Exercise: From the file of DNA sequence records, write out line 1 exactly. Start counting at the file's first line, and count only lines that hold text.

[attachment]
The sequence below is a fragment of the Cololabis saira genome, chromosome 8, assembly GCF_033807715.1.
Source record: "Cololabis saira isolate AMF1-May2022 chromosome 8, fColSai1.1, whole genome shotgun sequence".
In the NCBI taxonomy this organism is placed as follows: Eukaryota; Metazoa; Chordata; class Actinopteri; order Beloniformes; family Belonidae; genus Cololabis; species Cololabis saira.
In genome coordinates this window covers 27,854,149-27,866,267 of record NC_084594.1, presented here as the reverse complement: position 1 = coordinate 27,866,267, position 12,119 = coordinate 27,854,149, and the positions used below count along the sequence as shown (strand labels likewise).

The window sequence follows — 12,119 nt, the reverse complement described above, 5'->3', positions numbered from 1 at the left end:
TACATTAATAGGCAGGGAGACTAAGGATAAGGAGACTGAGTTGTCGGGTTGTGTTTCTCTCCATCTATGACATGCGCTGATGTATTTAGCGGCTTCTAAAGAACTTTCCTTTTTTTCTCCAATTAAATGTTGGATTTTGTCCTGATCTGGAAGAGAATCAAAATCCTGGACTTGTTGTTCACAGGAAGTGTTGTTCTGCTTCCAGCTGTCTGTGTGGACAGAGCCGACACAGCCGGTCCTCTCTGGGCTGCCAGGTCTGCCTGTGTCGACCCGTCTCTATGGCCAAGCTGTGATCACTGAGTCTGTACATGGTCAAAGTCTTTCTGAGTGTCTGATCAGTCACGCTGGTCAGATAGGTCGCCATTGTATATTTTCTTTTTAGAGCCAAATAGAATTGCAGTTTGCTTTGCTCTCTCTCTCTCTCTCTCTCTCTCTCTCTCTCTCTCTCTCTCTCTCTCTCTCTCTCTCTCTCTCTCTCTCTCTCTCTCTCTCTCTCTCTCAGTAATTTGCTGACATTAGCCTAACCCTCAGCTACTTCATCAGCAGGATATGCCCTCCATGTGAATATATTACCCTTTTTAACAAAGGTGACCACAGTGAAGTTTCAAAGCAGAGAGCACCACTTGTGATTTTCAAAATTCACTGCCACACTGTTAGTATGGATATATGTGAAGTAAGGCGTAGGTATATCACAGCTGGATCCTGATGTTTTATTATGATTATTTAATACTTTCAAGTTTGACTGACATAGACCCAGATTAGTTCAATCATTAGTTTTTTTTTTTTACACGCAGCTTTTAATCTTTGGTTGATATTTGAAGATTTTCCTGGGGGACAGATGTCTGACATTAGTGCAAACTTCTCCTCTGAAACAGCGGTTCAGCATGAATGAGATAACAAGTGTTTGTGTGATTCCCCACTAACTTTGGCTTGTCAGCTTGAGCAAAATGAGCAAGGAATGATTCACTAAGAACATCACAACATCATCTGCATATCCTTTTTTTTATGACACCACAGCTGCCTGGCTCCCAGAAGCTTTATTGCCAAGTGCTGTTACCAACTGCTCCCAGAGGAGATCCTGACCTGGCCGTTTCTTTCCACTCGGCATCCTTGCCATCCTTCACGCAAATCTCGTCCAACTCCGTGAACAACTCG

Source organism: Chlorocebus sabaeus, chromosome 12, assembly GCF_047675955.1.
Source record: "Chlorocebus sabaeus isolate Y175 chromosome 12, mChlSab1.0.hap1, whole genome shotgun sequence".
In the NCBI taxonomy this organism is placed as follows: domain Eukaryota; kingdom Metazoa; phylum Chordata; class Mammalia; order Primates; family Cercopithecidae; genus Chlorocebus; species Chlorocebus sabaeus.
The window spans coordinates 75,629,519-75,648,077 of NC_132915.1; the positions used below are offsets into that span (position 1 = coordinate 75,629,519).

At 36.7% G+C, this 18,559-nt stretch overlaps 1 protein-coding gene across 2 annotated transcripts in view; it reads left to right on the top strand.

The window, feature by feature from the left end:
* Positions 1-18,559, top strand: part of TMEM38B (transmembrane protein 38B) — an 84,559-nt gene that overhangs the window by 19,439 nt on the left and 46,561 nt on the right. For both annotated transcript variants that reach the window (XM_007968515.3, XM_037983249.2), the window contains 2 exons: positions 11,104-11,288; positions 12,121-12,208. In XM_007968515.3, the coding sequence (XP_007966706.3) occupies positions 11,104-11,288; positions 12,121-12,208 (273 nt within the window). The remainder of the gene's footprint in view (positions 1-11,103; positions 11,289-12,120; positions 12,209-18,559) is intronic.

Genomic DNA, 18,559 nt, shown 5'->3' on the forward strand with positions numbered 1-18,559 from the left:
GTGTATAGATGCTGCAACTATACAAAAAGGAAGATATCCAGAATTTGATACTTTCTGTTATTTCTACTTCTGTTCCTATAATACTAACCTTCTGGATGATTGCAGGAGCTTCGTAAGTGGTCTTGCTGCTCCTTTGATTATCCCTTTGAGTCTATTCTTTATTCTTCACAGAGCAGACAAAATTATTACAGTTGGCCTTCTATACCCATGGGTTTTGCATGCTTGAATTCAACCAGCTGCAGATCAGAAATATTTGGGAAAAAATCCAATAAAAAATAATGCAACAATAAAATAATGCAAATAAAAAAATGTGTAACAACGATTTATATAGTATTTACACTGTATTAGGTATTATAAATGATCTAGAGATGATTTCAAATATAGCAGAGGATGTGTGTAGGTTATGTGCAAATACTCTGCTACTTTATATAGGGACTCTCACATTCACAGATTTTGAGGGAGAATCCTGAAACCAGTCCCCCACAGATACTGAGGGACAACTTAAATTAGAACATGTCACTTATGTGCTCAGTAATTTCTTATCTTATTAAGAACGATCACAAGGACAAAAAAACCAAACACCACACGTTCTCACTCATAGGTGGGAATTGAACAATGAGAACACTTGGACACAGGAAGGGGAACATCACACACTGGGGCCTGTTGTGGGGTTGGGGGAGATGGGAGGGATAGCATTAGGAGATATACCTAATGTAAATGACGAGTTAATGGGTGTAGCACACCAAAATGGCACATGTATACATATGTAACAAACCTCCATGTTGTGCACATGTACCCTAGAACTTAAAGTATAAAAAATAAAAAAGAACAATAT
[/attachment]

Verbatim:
The sequence below is a fragment of the Cololabis saira genome, chromosome 8, assembly GCF_033807715.1.